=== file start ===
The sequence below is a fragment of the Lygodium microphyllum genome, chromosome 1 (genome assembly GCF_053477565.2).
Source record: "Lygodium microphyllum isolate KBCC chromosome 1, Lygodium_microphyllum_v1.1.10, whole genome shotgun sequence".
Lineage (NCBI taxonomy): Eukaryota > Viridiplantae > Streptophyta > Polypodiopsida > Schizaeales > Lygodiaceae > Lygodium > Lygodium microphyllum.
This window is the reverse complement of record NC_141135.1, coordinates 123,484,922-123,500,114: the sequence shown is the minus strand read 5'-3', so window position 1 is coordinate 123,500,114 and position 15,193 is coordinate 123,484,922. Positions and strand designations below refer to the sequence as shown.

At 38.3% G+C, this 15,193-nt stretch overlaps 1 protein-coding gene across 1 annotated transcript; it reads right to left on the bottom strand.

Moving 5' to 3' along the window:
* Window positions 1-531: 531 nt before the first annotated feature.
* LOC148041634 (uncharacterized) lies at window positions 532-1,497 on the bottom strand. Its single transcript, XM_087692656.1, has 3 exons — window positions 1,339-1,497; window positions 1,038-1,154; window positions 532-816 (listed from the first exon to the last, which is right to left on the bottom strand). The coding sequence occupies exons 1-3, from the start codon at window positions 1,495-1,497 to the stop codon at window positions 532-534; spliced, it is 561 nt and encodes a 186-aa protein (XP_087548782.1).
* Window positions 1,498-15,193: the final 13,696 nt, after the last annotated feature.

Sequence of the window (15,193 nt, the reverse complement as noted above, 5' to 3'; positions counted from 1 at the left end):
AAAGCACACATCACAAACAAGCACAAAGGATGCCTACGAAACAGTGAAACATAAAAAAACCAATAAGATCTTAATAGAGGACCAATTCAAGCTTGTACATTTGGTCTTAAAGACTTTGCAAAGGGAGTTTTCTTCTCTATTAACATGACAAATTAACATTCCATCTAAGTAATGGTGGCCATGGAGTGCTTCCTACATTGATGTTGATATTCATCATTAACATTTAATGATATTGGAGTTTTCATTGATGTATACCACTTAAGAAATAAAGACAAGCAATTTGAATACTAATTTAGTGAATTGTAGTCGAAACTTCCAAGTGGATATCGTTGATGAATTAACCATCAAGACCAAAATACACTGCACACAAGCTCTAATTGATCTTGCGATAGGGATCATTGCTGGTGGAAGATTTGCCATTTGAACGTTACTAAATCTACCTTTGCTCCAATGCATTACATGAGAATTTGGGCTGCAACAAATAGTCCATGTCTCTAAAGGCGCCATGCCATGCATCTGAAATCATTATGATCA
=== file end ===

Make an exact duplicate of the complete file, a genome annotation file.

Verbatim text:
The sequence below is a fragment of the Lygodium microphyllum genome, chromosome 1 (genome assembly GCF_053477565.2).
Source record: "Lygodium microphyllum isolate KBCC chromosome 1, Lygodium_microphyllum_v1.1.10, whole genome shotgun sequence".
Lineage (NCBI taxonomy): Eukaryota > Viridiplantae > Streptophyta > Polypodiopsida > Schizaeales > Lygodiaceae > Lygodium > Lygodium microphyllum.
This window is the reverse complement of record NC_141135.1, coordinates 123,484,922-123,500,114: the sequence shown is the minus strand read 5'-3', so window position 1 is coordinate 123,500,114 and position 15,193 is coordinate 123,484,922. Positions and strand designations below refer to the sequence as shown.

At 38.3% G+C, this 15,193-nt stretch overlaps 1 protein-coding gene across 1 annotated transcript; it reads right to left on the bottom strand.

Moving 5' to 3' along the window:
* Window positions 1-531: 531 nt before the first annotated feature.
* LOC148041634 (uncharacterized) lies at window positions 532-1,497 on the bottom strand. Its single transcript, XM_087692656.1, has 3 exons — window positions 1,339-1,497; window positions 1,038-1,154; window positions 532-816 (listed from the first exon to the last, which is right to left on the bottom strand). The coding sequence occupies exons 1-3, from the start codon at window positions 1,495-1,497 to the stop codon at window positions 532-534; spliced, it is 561 nt and encodes a 186-aa protein (XP_087548782.1).
* Window positions 1,498-15,193: the final 13,696 nt, after the last annotated feature.

Sequence of the window (15,193 nt, the reverse complement as noted above, 5' to 3'; positions counted from 1 at the left end):
AAAGCACACATCACAAACAAGCACAAAGGATGCCTACGAAACAGTGAAACATAAAAAAACCAATAAGATCTTAATAGAGGACCAATTCAAGCTTGTACATTTGGTCTTAAAGACTTTGCAAAGGGAGTTTTCTTCTCTATTAACATGACAAATTAACATTCCATCTAAGTAATGGTGGCCATGGAGTGCTTCCTACATTGATGTTGATATTCATCATTAACATTTAATGATATTGGAGTTTTCATTGATGTATACCACTTAAGAAATAAAGACAAGCAATTTGAATACTAATTTAGTGAATTGTAGTCGAAACTTCCAAGTGGATATCGTTGATGAATTAACCATCAAGACCAAAATACACTGCACACAAGCTCTAATTGATCTTGCGATAGGGATCATTGCTGGTGGAAGATTTGCCATTTGAACGTTACTAAATCTACCTTTGCTCCAATGCATTACATGAGAATTTGGGCTGCAACAAATAGTCCATGTCTCTAAAGGCGCCATGCCATGCATCTGAAATCATTATGATCA